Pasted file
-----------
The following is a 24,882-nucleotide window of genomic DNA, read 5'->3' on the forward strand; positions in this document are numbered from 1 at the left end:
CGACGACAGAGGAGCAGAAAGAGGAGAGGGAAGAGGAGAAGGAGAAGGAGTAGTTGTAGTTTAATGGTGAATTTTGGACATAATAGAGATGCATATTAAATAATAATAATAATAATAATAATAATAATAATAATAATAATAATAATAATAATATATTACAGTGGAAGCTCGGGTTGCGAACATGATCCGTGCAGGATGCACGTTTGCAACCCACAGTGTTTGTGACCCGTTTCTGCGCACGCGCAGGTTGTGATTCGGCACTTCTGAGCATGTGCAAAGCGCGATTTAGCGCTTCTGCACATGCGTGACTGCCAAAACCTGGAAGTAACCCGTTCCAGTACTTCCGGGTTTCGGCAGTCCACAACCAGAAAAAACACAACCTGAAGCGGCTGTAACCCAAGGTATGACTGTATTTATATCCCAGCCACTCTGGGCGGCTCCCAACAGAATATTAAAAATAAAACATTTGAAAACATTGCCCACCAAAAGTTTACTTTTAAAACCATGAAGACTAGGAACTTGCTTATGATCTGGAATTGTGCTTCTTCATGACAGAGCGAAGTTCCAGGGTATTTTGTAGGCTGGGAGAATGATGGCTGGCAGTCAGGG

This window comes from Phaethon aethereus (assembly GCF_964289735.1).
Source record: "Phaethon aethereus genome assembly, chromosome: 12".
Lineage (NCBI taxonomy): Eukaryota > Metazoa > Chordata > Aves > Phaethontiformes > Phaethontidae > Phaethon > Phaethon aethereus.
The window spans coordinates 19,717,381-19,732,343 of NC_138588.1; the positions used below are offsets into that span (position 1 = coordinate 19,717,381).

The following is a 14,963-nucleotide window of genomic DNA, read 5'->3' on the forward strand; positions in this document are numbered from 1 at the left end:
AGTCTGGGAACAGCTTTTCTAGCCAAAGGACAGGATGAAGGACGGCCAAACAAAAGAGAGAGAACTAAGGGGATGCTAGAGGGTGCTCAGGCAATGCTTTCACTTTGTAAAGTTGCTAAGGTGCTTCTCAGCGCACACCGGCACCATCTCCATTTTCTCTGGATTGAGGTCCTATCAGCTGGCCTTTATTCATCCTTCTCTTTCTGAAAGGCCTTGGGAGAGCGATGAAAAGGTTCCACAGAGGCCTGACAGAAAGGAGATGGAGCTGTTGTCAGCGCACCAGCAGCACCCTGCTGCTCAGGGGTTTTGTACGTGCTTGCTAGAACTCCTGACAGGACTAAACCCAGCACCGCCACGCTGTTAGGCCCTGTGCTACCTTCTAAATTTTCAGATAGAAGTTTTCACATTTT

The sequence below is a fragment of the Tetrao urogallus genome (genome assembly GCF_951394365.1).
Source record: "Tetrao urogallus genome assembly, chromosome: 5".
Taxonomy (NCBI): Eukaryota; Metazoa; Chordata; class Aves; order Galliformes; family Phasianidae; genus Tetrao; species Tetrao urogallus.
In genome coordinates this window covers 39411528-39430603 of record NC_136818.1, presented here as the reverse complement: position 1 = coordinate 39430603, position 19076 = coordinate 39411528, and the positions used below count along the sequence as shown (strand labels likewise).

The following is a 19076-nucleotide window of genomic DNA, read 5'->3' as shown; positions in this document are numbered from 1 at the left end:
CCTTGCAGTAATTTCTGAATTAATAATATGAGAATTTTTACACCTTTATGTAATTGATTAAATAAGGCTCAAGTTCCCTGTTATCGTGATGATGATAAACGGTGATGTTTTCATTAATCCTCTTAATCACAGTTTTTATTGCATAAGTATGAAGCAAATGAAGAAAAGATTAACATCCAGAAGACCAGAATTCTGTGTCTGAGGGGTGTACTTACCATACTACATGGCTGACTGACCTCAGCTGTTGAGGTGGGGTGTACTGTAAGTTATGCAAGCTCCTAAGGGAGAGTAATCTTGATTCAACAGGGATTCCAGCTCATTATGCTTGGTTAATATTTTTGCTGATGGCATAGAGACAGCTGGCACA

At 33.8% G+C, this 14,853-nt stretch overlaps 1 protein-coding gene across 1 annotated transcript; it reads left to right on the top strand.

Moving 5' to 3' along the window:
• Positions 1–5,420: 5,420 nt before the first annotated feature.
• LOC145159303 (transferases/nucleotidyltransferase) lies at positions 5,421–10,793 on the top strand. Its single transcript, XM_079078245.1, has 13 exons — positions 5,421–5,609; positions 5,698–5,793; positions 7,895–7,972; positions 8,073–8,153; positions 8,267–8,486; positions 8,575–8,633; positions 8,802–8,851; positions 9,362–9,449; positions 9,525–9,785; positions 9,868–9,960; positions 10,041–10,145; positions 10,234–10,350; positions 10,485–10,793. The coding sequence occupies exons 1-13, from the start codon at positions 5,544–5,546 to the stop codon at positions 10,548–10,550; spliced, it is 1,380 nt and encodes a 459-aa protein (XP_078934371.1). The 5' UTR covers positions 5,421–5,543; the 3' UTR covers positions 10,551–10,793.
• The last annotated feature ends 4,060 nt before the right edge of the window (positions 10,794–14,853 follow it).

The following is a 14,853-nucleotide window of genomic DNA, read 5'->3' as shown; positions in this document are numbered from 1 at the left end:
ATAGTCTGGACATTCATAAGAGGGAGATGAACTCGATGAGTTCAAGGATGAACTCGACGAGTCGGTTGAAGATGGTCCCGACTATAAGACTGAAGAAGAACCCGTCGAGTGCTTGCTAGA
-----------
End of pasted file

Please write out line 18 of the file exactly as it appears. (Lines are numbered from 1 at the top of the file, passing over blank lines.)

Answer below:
• LOC145159303 (transferases/nucleotidyltransferase) lies at positions 5,421–10,793 on the top strand. Its single transcript, XM_079078245.1, has 13 exons — positions 5,421–5,609; positions 5,698–5,793; positions 7,895–7,972; positions 8,073–8,153; positions 8,267–8,486; positions 8,575–8,633; positions 8,802–8,851; positions 9,362–9,449; positions 9,525–9,785; positions 9,868–9,960; positions 10,041–10,145; positions 10,234–10,350; positions 10,485–10,793. The coding sequence occupies exons 1-13, from the start codon at positions 5,544–5,546 to the stop codon at positions 10,548–10,550; spliced, it is 1,380 nt and encodes a 459-aa protein (XP_078934371.1). The 5' UTR covers positions 5,421–5,543; the 3' UTR covers positions 10,551–10,793.